Currently viewing the category: "Beetles"
What's That Bug? does not endorse extermination

Subject:  What is this beetle?
Geographic location of the bug:  League City, Texas
Date: 10/22/2017
Time: 12:24 AM EDT
These beetles have infested my towel closet in the bathroom (20-50 bugs).  I’ve fogged the room and it killed some, but they showed up again in 48 hours, primarily in the towels, but some are crawling along the floor.  They are tiny, about 1/5 the size of rice grain. What are these things?
How you want your letter signed:  CR and bugs

Bark Beetles we believe

Dear CR,
Based on the University of Minnesota Extension site, these look like Bark Beetles in the family Scolytidae, that are described as “small (1/8-¼ inch long), robust reddish brown to black insects. They are very common in the landscape, and can emerge from many types of wood brought into homes.”  Is your towel closet made of cedar?  Though there are many species of similar looking Bark Beetles, your individuals resemble the Cedar Bark Beetle pictured on BugGuide.

What's That Bug? does not endorse extermination

Subject:  What’s this bug?
Geographic location of the bug:  Cape Town, South Africa
Date: 10/22/2017
Time: 09:19 AM EDT
Saw this yesterday in our garden just chilling in the sun. Never seen anything like this before. After some research almost looks like an Elepant Weevil however it isn’t natuve to South Africa. Can you confirm or help identify please?
How you want your letter signed:  Michelle

Weevil

Dear Michelle,
This is definitely a Weevil or Snout Beetle in the family Curculionidae, and though we could not locate a similar looking individual on iSpot, we do have an unidentified Weevil from South Africa that looks very similar in our archives.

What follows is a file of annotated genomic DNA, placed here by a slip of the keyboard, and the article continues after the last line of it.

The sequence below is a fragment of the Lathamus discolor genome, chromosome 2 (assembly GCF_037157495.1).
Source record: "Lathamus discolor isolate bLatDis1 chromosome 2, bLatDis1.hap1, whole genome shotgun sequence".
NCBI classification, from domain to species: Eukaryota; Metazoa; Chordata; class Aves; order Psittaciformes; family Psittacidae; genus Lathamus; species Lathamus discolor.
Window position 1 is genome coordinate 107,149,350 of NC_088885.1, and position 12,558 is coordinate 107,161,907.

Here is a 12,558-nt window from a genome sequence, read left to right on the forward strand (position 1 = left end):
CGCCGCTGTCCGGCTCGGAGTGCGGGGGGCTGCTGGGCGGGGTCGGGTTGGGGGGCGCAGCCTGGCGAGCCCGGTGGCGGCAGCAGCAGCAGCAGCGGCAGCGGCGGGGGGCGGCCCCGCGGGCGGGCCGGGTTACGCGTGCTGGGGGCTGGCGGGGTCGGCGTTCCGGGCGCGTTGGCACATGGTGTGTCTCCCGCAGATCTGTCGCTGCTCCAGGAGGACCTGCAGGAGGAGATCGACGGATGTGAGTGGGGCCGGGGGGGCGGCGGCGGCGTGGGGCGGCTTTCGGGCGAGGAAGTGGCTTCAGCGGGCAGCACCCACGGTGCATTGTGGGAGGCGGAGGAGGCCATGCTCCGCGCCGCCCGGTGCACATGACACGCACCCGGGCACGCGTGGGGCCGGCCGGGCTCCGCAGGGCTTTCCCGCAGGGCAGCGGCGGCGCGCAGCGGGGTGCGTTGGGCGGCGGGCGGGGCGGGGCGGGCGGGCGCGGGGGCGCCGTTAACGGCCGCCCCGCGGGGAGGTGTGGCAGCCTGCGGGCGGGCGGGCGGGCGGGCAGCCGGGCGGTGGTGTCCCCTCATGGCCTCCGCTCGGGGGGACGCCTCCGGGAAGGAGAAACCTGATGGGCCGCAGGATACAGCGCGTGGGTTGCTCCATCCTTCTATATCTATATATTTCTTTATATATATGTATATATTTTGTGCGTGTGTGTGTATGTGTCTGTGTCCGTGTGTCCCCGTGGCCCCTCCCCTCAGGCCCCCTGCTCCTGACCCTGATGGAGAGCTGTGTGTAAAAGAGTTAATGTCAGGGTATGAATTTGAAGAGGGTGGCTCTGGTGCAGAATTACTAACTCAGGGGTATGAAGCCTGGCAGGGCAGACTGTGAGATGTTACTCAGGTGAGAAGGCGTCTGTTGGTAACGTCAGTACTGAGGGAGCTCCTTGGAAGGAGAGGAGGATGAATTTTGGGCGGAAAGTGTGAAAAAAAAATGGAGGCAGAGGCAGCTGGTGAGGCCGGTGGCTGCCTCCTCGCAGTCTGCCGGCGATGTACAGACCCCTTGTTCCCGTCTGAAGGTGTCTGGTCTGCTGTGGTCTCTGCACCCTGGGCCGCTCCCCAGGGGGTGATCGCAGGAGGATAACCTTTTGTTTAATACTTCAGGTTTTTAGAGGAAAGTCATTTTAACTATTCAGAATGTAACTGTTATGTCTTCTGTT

Weevil

Many thanks Daniel for the prompt response.
I will continue to search and will update you if we find anything new
regards
Michelle

What's That Bug? does not endorse extermination

Subject:  What bug is this?
Geographic location of the bug:  Lampedusa, Italy
Date: 10/22/2017
Time: 08:14 AM EDT
I’m currently staying on the island of Lampedusa and seeing some unfamiliar bugs. This was has just appeared on my balcony – I thought it some kind of bee at first but on closer inspection looks more like a furry beetle.
Also, am I better off leaving it or relocating it to an area with shrubs etc?
How you want your letter signed:  Mike

Bumblebee Scarab

Dear Mike,
We are nearly certain that this is a Bumblebee Scarab in the family Glaphyridae.  Here is a Project Noah image of a member of the family and PICSSR has a nice image by YM Zhang that looks very similar to your individual.  Forum Entomologi Italiani has numberous images of members of this family, including this image of
Pygopleurus apicalis.  If you send your images to them and you get a response, please let us know.  According to The Scarabs of the Levant:  “Except for a few species, life histories of the glaphyrids are poorly documented. Adults are often brightly colored, densely setose, active diurnally, and strong fliers. Many species have colored setal bands on the abdomen and resemble various Hymenoptera (bumble bees and metallic bees). They are frequenting flowers (often red Ranuncolacee and Tulipa) and foliage.”

Bumblebee Scarab

What's That Bug? does not endorse extermination

Subject:  Beetle eating banana slug Southeast Alaska
Geographic location of the bug:  Juneau, AK
Date: 10/22/2017
Time: 02:03 PM EDT
Hi there! I see these beetles wandering the ground and on and under rotten logs all over Southeast Alaska and the rainforests of the Pacific Northwest (WA, OR, British Columbia) and I have not been able to ID them! They have these wonderful purpleish abdomens and are maybe an inch long or less. This one was found with a baby banana slug in its jaws! What is it?
How you want your letter signed:  Thanks! -Mike J

Snail Eating Ground Beetle with immature Banana Slug